The more I thought about this, the less inclined I was to want to do this. We’d need to pack up the horses, and get gear together. And we’d need to somehow tie up her horse that has not yet been hobble trained or ground tied for any great length of time. Far better, I decided, to go through a mock Competitive Trail Ride scenario. This would then better prepare us for the upcoming mid-July event.
My To Do list was as follows:
Work on setting up camp, work on making Heather’s trailer camp safe.
Work on presenting horses to the judges, and on lunging them before the judges.
Go for a trail ride – put Pete in charge of logistics.
Do obstacle work.
Go for a ride – put Pete in charge of logistics.
I am happy to say that it was one of those rare instances when everything went as planned. The list wasn’t overly long, so none of us felt pressed for time. So it didn’t at all matter that there was no time frame. And there was plenty of leeway in terms of the To Do headers.
Heather arrived, and set up camp – me offering camping particulars. Then Pete, after checking out her trailer, decided to build her a table, which fit over her wheel well corners. The most cool thing of all was the water bucket holder – Pete took his Sawzall and cut a hole in it – the bucket fit perfectly.
After, she and I practiced presenting our horses and lunging. This was really good for me – Heather pointed out various things that I would not have been aware of, such as the fact that I needed to get my horse out farther when lunging her.
Next, we went for a trail ride first to Grizzly Camp and then up and down the bench. We took Rio and Heather on this route so that he’d better get used to water crossings and going up and down hills. What I learned in doing the water crossings was that it’s a good idea to have other horses along, on the far side of the creek. This way, the horse on the far side is more inclined to cross, which was the case. I was concerned about Heather and Rio’s going down the steep part of the bench, the portion of the route we call Pete’s trail. But he did just fine.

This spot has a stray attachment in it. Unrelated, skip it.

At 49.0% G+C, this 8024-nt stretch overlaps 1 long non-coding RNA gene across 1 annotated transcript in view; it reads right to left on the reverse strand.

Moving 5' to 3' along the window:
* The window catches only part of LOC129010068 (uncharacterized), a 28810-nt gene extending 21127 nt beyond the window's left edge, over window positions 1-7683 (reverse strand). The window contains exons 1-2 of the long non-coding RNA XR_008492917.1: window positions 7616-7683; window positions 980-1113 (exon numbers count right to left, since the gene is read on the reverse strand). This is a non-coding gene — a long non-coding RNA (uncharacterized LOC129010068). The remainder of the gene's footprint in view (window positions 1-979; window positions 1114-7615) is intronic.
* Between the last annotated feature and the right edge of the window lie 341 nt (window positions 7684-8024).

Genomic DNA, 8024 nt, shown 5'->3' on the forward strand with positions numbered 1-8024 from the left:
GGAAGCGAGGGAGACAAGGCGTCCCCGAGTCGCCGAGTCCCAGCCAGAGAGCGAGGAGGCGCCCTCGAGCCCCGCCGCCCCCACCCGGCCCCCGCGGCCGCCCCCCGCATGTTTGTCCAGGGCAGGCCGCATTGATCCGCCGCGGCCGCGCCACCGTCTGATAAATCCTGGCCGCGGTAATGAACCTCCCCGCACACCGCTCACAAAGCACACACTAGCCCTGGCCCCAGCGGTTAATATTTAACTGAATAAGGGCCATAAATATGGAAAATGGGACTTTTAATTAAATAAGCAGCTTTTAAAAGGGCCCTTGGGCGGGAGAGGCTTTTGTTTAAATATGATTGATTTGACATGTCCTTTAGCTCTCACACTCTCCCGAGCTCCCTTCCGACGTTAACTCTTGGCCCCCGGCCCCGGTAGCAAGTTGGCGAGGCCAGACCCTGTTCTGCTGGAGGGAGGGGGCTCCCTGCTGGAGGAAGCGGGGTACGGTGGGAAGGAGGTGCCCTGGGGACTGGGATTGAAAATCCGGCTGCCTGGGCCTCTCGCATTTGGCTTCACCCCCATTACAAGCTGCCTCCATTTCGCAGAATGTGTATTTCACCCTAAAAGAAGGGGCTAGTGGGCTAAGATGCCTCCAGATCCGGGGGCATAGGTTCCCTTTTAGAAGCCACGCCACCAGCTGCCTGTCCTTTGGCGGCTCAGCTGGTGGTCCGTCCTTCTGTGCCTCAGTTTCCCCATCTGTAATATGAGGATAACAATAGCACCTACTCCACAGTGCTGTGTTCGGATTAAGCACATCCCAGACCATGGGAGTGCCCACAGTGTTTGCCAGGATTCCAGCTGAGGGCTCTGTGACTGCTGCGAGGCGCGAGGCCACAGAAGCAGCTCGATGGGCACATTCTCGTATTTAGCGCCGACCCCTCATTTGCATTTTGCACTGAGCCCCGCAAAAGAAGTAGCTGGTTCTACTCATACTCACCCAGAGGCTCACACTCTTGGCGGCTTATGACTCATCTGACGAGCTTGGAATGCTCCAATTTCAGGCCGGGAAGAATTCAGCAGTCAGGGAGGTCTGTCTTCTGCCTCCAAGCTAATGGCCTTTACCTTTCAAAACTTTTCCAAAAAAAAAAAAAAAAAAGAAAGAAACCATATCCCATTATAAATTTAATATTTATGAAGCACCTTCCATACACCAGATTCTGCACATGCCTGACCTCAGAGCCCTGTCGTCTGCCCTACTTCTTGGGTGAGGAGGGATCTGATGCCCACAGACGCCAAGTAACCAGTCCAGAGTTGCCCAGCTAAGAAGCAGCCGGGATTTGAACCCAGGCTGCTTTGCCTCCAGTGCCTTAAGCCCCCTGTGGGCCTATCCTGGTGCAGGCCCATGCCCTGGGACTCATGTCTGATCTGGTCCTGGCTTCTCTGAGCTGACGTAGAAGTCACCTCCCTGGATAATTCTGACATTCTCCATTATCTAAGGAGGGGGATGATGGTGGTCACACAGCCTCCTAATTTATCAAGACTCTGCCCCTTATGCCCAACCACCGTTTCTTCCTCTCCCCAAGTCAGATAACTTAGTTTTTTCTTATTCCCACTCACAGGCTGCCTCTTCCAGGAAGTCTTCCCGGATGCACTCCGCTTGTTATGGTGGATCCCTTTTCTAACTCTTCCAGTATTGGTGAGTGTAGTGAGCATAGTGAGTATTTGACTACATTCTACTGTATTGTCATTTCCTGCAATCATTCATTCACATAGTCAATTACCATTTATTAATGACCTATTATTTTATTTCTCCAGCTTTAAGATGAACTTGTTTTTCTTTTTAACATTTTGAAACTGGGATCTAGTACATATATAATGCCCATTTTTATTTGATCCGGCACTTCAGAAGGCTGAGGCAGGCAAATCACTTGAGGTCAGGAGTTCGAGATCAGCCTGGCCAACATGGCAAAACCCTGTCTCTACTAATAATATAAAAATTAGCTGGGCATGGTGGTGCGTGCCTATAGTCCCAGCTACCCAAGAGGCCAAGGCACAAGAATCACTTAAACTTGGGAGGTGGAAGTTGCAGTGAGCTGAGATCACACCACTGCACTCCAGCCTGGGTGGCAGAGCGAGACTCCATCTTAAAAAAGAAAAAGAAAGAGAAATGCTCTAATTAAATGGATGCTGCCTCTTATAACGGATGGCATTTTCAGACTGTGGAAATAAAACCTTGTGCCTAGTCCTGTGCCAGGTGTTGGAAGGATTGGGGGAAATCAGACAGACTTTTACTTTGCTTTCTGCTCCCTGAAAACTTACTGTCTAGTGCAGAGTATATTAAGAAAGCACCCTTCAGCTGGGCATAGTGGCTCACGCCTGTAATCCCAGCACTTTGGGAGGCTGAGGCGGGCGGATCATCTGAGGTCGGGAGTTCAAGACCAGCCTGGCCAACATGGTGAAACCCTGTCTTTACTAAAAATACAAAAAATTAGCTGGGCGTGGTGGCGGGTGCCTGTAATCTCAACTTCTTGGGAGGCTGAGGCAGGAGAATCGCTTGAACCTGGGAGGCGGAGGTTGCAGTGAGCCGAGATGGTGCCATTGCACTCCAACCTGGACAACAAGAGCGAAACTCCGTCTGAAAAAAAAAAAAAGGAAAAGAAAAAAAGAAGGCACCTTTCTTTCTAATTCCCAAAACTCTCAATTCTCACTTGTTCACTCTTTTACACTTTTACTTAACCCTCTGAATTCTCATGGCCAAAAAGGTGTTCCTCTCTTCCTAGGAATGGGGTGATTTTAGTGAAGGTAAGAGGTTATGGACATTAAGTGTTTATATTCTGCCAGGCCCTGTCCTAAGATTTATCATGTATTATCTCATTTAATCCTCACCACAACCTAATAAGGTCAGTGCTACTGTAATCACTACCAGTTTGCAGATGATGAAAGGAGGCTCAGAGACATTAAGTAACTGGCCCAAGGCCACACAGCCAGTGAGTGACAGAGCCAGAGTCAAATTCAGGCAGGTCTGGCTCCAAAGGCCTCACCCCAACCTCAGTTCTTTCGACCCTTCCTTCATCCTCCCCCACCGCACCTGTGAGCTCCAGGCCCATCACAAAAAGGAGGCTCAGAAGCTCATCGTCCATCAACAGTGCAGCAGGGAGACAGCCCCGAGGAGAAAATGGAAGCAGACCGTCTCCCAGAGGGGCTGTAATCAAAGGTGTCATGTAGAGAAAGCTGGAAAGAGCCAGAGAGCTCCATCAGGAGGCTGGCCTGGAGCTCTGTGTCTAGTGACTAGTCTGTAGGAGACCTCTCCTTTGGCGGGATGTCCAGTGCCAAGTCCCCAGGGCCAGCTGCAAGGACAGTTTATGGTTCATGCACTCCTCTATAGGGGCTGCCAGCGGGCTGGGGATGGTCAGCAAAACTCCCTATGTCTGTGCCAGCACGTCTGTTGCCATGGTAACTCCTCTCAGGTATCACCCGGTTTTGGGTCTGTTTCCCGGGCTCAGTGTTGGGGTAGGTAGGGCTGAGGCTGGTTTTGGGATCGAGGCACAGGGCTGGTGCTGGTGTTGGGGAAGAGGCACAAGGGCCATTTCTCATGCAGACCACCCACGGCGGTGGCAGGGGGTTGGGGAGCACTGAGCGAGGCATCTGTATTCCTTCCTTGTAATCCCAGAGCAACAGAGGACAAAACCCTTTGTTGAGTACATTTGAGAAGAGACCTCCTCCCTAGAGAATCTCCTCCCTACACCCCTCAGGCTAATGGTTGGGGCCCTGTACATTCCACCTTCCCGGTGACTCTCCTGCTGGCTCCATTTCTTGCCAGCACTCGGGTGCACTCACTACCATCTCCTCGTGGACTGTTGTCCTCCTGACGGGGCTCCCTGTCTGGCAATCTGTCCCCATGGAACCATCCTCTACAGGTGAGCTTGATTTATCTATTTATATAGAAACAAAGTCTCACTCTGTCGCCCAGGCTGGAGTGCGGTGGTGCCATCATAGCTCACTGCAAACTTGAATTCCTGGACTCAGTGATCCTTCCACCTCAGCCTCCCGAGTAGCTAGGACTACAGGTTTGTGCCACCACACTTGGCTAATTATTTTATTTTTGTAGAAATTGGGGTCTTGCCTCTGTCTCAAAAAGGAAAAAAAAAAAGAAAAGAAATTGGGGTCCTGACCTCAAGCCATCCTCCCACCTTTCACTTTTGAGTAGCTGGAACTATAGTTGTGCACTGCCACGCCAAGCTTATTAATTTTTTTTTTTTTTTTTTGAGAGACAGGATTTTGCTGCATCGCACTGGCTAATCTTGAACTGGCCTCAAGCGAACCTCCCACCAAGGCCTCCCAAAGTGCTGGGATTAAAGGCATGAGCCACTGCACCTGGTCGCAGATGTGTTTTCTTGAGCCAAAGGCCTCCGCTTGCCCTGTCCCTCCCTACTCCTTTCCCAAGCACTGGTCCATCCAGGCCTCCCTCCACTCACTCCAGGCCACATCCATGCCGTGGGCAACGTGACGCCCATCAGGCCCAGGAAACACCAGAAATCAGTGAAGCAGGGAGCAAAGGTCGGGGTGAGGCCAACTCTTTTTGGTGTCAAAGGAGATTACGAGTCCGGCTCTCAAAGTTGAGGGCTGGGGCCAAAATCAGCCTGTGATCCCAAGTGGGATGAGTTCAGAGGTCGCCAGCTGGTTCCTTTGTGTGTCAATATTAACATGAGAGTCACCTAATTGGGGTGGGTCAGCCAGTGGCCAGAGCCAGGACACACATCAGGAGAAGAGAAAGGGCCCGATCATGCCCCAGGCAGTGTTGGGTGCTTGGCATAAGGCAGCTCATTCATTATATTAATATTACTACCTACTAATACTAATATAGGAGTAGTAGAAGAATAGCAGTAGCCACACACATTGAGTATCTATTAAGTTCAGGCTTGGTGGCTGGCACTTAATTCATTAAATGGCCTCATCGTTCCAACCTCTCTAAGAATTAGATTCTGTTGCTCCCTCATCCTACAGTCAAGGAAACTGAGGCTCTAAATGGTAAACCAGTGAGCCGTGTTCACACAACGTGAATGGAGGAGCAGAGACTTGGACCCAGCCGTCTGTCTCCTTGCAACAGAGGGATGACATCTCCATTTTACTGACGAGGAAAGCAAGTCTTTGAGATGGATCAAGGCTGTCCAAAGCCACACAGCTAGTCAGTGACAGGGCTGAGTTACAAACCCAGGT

On Sunday, we began the day with our taking Raudi, Hrimmi, and Rio through my self-designed obstacle course. Interesting – I gave Raudi my handful of treats when she turned the wheel on the wheelbarrow. This is where she was rewarded – so this is where she returned when I worked with her off-line. She practically marched over to the overturned object, and with her nose began moving the wheel, fast.
In the afternoon we went to Matanuska Lake and did a trail ride there. This also went quite well. Raudi was at first very antsy, and I had to work at keeping her from doing what she wanted to do, which was to run off. I was decidedly nervous, for I feared that she and Rio might take off together. I needn’t have worried – Rio was a gentleman, and in fact at times he seemed calmer than Heather.
The grande finale came at the end of the trail ride. We came to a steep hill, which was a few hundred yards from the trailhead/parking lot. As I went down it, I recalled that there was a time when I would have hopped off and walked down the incline. However, Raudi and I did well what we now have done for some time – we went down it with me looking up, keeping my heels down and setting my bum. Once at the bottom, I looked back and saw Heather and Rio – Rio, who does not yet have experience on steep hills, was at that point going backwards.
I must say that Heather rode him like a pro, remaining calm and confident. It was as if the weekend’s biggest challenge came right at the end.
It all went well because we acted upon a plan. This is something important to keep in mind in the future.